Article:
6. Market Perception: Conducting a successful FPO can enhance the company’s reputation, demonstrating confidence in its growth prospects, and attracting investors and stakeholders.

Types of FPO

type of FPO?

In Dilutive FPO, a company issues additional shares to the public, which can reduce the percentage of ownership held by current shareholders. This happens because there are more shares in circulation.

In Non-Dilutive FPO, the company or insiders sell existing shares without creating new shares. This type of FPO does not result in ownership dilution for existing shareholders, as the percentage of ownership remains unchanged.

Benefits and risks associated with FPOs for companies and investors

Benefits of FPOs for Companies:

1. Capital Infusion: Follow-on public offerings (FPO) can help companies raise funds for expanding their business, reducing their debt, or making strategic investments. This, in turn, strengthens their financial position.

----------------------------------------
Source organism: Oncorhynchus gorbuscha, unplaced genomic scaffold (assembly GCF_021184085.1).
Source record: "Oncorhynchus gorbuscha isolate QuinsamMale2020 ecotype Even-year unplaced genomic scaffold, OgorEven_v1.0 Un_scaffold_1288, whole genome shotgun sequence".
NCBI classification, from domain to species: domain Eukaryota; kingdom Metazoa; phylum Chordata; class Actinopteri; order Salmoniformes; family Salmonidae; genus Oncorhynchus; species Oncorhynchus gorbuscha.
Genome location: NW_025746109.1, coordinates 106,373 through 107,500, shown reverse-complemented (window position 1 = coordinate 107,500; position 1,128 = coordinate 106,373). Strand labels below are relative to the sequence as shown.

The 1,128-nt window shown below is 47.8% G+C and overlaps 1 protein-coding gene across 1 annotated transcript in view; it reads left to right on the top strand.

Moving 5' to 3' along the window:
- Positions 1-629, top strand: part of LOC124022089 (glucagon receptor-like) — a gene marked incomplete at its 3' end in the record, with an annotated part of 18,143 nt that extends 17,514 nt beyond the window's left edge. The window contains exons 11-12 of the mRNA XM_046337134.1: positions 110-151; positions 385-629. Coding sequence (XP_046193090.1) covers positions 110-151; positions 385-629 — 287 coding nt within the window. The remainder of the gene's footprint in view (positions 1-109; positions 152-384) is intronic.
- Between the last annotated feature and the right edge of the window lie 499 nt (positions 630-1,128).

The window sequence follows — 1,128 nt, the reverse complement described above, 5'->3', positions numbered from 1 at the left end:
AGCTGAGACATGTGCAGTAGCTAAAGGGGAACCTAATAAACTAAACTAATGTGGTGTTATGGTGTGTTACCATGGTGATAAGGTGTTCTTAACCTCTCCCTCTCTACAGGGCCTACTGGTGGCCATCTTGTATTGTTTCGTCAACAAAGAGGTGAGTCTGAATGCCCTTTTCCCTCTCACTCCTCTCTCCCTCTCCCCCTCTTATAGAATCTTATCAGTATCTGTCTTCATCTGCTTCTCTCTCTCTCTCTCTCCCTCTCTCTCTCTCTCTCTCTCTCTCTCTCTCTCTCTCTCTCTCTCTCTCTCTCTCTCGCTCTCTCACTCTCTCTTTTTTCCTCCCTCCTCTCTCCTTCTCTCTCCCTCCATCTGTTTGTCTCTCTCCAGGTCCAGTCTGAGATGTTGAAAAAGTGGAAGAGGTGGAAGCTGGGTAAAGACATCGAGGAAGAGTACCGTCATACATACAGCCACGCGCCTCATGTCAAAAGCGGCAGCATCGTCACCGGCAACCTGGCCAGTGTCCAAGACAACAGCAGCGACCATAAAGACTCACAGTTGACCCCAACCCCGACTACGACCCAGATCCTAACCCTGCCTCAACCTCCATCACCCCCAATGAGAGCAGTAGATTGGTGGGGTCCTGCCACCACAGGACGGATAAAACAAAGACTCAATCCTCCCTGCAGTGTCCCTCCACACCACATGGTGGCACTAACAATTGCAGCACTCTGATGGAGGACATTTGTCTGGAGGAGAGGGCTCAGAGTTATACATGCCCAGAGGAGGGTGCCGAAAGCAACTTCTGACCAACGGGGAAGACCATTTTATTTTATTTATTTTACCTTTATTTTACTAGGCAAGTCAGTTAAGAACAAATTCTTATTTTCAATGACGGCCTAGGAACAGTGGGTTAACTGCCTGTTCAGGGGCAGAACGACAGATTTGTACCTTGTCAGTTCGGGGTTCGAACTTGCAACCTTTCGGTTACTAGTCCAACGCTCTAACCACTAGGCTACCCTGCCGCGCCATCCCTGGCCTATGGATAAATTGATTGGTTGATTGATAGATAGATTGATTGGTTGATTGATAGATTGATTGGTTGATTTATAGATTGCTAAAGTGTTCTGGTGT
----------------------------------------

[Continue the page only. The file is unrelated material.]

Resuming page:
2. Existing Shareholder Liquidity: FPOs also provide an opportunity for insiders to sell their shares, allowing them to realize profits and providing liquidity to early investors and employees.

3. Market Visibility: By going through an FPO, a company can enhance its visibility and reputation in the market. This can attract potential partners and customers, helping the company grow and expand its reach.

Risks of FPOs for Companies:

1. Share Dilution: If the FPO involves issuing new shares, it can dilute the ownership of existing shareholders, reducing their stake.

2. Market Perception: FPOs may signal that the company needs additional capital, which could negatively impact investor confidence.

Benefits of FPOs for Investors:

1. Liquidity: Investors can buy or sell shares in the public market, providing liquidity and flexibility.